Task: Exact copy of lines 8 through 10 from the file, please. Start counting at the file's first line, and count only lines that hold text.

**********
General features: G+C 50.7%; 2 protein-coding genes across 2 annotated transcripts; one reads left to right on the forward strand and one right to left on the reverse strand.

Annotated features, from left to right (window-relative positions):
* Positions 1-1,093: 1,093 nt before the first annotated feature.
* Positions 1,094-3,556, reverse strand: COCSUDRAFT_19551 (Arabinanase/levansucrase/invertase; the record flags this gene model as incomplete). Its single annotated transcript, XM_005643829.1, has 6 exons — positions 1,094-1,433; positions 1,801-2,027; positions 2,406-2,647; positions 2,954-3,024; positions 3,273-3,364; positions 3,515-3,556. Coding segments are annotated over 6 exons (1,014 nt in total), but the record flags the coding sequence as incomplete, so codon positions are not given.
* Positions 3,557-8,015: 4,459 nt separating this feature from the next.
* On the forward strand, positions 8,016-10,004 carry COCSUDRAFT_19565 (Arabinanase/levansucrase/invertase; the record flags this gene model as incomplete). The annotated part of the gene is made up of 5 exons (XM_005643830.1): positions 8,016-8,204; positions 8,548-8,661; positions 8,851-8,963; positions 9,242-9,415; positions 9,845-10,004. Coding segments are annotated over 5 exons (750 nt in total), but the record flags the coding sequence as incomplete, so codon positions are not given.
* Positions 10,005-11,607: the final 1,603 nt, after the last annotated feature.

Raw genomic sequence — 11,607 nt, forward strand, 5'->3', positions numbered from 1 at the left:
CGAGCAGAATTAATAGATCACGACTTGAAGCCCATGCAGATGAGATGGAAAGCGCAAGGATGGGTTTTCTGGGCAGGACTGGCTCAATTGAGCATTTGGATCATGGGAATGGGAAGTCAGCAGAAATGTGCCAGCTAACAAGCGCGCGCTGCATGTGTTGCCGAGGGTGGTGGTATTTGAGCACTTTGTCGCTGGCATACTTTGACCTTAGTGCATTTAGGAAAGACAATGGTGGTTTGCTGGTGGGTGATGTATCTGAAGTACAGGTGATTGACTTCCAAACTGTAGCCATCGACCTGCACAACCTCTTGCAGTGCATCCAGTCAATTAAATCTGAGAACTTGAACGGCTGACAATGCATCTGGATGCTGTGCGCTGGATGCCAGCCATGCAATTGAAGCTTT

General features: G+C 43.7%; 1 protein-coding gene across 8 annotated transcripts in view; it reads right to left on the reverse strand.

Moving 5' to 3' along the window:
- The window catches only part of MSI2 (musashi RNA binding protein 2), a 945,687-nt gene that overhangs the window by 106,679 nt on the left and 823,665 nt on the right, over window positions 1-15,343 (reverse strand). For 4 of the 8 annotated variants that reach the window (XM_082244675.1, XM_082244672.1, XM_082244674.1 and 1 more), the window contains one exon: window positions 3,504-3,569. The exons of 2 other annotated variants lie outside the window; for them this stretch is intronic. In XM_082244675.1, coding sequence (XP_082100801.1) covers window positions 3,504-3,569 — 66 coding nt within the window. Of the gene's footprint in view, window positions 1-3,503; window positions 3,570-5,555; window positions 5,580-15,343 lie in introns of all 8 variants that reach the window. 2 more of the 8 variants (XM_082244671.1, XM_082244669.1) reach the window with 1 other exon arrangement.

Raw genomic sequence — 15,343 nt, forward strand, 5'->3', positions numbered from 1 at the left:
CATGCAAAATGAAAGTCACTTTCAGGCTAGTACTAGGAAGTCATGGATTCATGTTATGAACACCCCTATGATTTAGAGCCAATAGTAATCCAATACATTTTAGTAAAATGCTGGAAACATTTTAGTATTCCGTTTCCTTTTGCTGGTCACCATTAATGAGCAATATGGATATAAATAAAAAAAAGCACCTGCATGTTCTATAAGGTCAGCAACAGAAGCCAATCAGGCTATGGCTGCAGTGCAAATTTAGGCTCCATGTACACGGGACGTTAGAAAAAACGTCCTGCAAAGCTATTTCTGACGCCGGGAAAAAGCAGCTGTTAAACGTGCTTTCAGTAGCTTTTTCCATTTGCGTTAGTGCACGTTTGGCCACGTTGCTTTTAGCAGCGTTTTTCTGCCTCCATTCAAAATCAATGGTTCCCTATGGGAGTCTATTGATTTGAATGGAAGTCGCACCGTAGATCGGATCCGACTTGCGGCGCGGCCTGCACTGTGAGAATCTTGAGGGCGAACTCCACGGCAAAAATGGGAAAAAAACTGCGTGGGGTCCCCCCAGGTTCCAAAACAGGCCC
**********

Raw genomic sequence — 11,607 nt, forward strand, 5'->3', positions numbered from 1 at the left:
CGAGCAGAATTAATAGATCACGACTTGAAGCCCATGCAGATGAGATGGAAAGCGCAAGGATGGGTTTTCTGGGCAGGACTGGCTCAATTGAGCATTTGGATCATGGGAATGGGAAGTCAGCAGAAATGTGCCAGCTAACAAGCGCGCGCTGCATGTGTTGCCGAGGGTGGTGGTATTTGAGCACTTTGTCGCTGGCATACTTTGACCTTAGTGCATTTAGGAAAGACAATGGTGGTTTGCTGGTGGGTGATGTATCTGAAGTACAGGTGATTGACTTCCAAACTGTAGCCATCGACCTGCACAACCTCTTGCAGTGCATCCAGTCAATTAAATCTGAGAACTTGAACGGCTGACAATGCATCTGGATGCTGTGCGCTGGATGCCAGCCATGCAATTGAAGCTTT

General features: G+C 43.7%; 1 protein-coding gene across 8 annotated transcripts in view; it reads right to left on the reverse strand.